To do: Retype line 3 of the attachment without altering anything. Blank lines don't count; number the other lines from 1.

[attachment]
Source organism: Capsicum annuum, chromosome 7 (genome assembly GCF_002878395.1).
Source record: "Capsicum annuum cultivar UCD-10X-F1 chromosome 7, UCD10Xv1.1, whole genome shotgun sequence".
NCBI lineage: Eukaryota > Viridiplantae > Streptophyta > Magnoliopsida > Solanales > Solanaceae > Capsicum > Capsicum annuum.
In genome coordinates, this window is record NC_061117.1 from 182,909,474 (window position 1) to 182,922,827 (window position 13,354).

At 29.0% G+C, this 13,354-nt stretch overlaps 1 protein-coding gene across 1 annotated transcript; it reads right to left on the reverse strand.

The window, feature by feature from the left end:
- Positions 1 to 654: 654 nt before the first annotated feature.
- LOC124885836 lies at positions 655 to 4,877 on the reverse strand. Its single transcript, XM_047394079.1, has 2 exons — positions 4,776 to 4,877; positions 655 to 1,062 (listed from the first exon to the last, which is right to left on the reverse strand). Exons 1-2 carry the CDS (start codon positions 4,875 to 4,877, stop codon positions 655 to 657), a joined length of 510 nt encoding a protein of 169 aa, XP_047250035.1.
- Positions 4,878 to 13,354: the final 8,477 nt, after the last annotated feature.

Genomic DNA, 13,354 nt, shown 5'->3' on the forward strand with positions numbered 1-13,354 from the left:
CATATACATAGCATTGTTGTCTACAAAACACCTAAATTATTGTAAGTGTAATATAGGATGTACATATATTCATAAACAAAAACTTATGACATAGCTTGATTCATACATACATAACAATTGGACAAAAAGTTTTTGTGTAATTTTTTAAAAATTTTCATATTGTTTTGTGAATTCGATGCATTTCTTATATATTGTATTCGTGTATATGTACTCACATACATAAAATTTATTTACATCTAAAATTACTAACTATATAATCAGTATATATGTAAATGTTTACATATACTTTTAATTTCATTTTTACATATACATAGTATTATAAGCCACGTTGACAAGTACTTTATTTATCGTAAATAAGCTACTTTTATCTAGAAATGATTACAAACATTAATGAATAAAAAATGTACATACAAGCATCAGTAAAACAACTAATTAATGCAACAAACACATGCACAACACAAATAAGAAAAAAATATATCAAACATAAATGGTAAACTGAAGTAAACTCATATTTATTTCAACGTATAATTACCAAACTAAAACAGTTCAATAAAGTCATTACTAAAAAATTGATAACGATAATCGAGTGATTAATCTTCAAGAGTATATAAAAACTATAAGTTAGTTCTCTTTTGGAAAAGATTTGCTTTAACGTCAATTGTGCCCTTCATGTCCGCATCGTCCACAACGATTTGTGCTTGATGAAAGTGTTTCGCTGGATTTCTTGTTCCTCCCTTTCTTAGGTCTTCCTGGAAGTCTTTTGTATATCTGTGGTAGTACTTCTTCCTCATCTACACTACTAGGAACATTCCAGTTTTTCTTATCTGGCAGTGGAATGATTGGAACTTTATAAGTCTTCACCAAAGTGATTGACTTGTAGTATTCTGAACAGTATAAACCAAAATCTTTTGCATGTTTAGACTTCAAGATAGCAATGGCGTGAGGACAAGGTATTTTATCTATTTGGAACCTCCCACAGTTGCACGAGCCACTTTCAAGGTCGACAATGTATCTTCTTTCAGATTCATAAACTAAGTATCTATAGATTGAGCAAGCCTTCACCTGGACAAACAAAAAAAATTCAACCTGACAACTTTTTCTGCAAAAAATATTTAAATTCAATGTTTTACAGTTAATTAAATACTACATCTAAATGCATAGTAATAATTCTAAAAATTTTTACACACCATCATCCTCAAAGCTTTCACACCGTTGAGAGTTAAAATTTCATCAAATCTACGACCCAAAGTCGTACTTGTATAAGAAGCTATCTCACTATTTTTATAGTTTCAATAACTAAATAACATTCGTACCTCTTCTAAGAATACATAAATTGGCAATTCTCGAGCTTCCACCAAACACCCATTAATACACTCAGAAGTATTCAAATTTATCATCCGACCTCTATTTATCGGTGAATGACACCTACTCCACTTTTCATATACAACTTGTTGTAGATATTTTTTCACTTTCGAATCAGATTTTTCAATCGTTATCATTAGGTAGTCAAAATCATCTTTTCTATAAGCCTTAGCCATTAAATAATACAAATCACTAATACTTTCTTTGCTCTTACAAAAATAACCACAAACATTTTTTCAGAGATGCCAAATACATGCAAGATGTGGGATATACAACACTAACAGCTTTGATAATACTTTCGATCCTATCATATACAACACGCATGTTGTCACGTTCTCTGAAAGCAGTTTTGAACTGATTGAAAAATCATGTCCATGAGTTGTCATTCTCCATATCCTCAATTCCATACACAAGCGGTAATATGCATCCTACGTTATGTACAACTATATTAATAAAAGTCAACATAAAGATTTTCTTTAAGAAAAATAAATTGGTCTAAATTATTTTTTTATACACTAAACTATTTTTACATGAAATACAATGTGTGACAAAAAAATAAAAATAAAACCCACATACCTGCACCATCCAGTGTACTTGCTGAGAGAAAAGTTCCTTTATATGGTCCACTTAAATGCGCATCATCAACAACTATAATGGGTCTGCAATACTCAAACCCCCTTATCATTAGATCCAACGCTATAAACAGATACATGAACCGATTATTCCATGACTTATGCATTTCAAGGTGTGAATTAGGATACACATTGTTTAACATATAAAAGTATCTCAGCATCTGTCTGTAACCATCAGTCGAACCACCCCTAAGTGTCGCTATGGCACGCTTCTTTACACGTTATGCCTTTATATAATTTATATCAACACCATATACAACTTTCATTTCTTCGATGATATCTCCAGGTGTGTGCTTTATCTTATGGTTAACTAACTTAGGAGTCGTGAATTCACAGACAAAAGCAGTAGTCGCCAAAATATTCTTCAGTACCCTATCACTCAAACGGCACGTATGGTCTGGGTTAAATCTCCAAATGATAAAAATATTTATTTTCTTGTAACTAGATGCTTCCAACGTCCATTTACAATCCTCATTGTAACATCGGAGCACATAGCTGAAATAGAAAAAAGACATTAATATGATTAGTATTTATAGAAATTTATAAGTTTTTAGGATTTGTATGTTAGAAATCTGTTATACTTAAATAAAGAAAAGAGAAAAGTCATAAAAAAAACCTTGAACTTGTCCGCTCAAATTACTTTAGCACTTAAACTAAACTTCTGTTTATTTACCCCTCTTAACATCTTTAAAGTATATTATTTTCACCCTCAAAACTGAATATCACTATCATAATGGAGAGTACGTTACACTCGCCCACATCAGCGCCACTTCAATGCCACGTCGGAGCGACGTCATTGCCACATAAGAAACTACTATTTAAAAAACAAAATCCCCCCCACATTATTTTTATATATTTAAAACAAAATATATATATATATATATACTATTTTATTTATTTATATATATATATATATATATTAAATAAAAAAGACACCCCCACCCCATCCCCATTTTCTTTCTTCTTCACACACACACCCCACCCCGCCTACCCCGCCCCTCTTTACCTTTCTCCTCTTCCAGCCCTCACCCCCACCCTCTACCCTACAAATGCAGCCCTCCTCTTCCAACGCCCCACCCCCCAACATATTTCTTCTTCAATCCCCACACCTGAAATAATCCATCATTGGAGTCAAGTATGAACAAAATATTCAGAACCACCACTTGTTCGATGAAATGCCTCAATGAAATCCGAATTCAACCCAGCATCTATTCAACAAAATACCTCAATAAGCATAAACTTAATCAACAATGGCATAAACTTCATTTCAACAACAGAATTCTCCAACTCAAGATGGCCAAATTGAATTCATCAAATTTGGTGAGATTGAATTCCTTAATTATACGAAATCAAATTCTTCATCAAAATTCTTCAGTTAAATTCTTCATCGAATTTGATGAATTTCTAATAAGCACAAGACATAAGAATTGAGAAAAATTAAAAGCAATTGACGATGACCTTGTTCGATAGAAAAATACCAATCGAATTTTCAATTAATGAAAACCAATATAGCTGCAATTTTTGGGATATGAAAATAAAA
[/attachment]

NCBI lineage: Eukaryota > Viridiplantae > Streptophyta > Magnoliopsida > Solanales > Solanaceae > Capsicum > Capsicum annuum.